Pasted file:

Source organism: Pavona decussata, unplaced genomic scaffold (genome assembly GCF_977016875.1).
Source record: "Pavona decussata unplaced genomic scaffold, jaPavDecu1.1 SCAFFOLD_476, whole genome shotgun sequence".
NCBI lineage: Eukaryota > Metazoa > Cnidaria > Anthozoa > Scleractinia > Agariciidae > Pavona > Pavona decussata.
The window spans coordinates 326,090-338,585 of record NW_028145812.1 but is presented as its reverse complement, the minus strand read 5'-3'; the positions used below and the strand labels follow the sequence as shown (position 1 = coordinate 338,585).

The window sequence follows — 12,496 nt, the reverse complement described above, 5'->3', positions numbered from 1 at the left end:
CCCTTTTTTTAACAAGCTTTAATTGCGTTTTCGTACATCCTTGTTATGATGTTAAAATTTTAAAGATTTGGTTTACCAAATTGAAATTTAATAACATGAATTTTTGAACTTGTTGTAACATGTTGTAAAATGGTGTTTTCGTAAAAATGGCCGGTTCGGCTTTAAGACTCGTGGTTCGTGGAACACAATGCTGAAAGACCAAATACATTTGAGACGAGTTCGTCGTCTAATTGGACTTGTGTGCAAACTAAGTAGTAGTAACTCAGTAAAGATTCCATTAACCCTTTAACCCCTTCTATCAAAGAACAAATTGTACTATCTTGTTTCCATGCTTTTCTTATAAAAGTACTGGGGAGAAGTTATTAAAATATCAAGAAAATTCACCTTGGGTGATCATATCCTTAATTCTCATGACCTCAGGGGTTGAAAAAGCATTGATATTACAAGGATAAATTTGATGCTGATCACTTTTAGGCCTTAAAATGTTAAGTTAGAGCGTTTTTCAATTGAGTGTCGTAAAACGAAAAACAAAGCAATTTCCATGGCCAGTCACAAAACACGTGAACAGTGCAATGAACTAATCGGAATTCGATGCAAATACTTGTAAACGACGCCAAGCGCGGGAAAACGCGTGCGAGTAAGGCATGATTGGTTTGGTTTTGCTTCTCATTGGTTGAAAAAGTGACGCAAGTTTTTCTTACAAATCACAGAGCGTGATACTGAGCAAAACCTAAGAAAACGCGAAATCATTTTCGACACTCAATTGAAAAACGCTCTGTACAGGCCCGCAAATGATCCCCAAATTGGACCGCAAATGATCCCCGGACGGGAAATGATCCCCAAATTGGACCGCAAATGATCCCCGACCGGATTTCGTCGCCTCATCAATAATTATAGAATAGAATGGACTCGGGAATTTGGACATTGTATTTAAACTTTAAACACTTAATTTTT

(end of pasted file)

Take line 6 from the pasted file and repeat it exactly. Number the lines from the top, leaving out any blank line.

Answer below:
CCCTTTTTTTAACAAGCTTTAATTGCGTTTTCGTACATCCTTGTTATGATGTTAAAATTTTAAAGATTTGGTTTACCAAATTGAAATTTAATAACATGAATTTTTGAACTTGTTGTAACATGTTGTAAAATGGTGTTTTCGTAAAAATGGCCGGTTCGGCTTTAAGACTCGTGGTTCGTGGAACACAATGCTGAAAGACCAAATACATTTGAGACGAGTTCGTCGTCTAATTGGACTTGTGTGCAAACTAAGTAGTAGTAACTCAGTAAAGATTCCATTAACCCTTTAACCCCTTCTATCAAAGAACAAATTGTACTATCTTGTTTCCATGCTTTTCTTATAAAAGTACTGGGGAGAAGTTATTAAAATATCAAGAAAATTCACCTTGGGTGATCATATCCTTAATTCTCATGACCTCAGGGGTTGAAAAAGCATTGATATTACAAGGATAAATTTGATGCTGATCACTTTTAGGCCTTAAAATGTTAAGTTAGAGCGTTTTTCAATTGAGTGTCGTAAAACGAAAAACAAAGCAATTTCCATGGCCAGTCACAAAACACGTGAACAGTGCAATGAACTAATCGGAATTCGATGCAAATACTTGTAAACGACGCCAAGCGCGGGAAAACGCGTGCGAGTAAGGCATGATTGGTTTGGTTTTGCTTCTCATTGGTTGAAAAAGTGACGCAAGTTTTTCTTACAAATCACAGAGCGTGATACTGAGCAAAACCTAAGAAAACGCGAAATCATTTTCGACACTCAATTGAAAAACGCTCTGTACAGGCCCGCAAATGATCCCCAAATTGGACCGCAAATGATCCCCGGACGGGAAATGATCCCCAAATTGGACCGCAAATGATCCCCGACCGGATTTCGTCGCCTCATCAATAATTATAGAATAGAATGGACTCGGGAATTTGGACATTGTATTTAAACTTTAAACACTTAATTTTT